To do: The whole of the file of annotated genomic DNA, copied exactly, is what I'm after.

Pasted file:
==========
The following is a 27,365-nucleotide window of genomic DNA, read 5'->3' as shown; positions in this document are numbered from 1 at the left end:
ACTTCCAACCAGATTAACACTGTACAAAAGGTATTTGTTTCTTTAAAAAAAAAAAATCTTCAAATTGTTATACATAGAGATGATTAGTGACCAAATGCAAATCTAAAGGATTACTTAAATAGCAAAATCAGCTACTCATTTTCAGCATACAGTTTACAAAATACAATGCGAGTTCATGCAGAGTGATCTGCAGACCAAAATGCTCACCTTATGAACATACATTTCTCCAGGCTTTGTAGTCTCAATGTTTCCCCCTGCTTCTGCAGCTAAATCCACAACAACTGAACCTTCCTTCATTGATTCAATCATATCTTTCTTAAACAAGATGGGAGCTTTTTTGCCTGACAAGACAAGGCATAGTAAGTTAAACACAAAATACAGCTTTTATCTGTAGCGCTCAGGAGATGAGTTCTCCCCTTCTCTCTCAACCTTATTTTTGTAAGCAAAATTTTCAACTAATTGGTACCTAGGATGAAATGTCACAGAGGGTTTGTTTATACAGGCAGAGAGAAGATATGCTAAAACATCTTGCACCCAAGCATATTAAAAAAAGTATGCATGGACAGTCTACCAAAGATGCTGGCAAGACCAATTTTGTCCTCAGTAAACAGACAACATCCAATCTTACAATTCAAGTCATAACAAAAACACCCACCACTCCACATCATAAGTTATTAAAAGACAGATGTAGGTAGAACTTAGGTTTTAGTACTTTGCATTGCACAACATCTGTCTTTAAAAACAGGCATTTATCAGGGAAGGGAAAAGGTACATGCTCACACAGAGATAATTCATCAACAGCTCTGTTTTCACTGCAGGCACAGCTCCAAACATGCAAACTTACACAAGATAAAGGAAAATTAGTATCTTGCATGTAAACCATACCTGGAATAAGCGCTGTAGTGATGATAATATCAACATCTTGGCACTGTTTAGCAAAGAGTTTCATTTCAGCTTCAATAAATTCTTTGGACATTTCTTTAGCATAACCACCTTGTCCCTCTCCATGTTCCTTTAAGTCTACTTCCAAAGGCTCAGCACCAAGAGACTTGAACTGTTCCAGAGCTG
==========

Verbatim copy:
The following is a 27,365-nucleotide window of genomic DNA, read 5'->3' as shown; positions in this document are numbered from 1 at the left end:
ACTTCCAACCAGATTAACACTGTACAAAAGGTATTTGTTTCTTTAAAAAAAAAAAATCTTCAAATTGTTATACATAGAGATGATTAGTGACCAAATGCAAATCTAAAGGATTACTTAAATAGCAAAATCAGCTACTCATTTTCAGCATACAGTTTACAAAATACAATGCGAGTTCATGCAGAGTGATCTGCAGACCAAAATGCTCACCTTATGAACATACATTTCTCCAGGCTTTGTAGTCTCAATGTTTCCCCCTGCTTCTGCAGCTAAATCCACAACAACTGAACCTTCCTTCATTGATTCAATCATATCTTTCTTAAACAAGATGGGAGCTTTTTTGCCTGACAAGACAAGGCATAGTAAGTTAAACACAAAATACAGCTTTTATCTGTAGCGCTCAGGAGATGAGTTCTCCCCTTCTCTCTCAACCTTATTTTTGTAAGCAAAATTTTCAACTAATTGGTACCTAGGATGAAATGTCACAGAGGGTTTGTTTATACAGGCAGAGAGAAGATATGCTAAAACATCTTGCACCCAAGCATATTAAAAAAAGTATGCATGGACAGTCTACCAAAGATGCTGGCAAGACCAATTTTGTCCTCAGTAAACAGACAACATCCAATCTTACAATTCAAGTCATAACAAAAACACCCACCACTCCACATCATAAGTTATTAAAAGACAGATGTAGGTAGAACTTAGGTTTTAGTACTTTGCATTGCACAACATCTGTCTTTAAAAACAGGCATTTATCAGGGAAGGGAAAAGGTACATGCTCACACAGAGATAATTCATCAACAGCTCTGTTTTCACTGCAGGCACAGCTCCAAACATGCAAACTTACACAAGATAAAGGAAAATTAGTATCTTGCATGTAAACCATACCTGGAATAAGCGCTGTAGTGATGATAATATCAACATCTTGGCACTGTTTAGCAAAGAGTTTCATTTCAGCTTCAATAAATTCTTTGGACATTTCTTTAGCATAACCACCTTGTCCCTCTCCATGTTCCTTTAAGTCTACTTCCAAAGGCTCAGCACCAAGAGACTTGAACTGTTCCAGAGCTG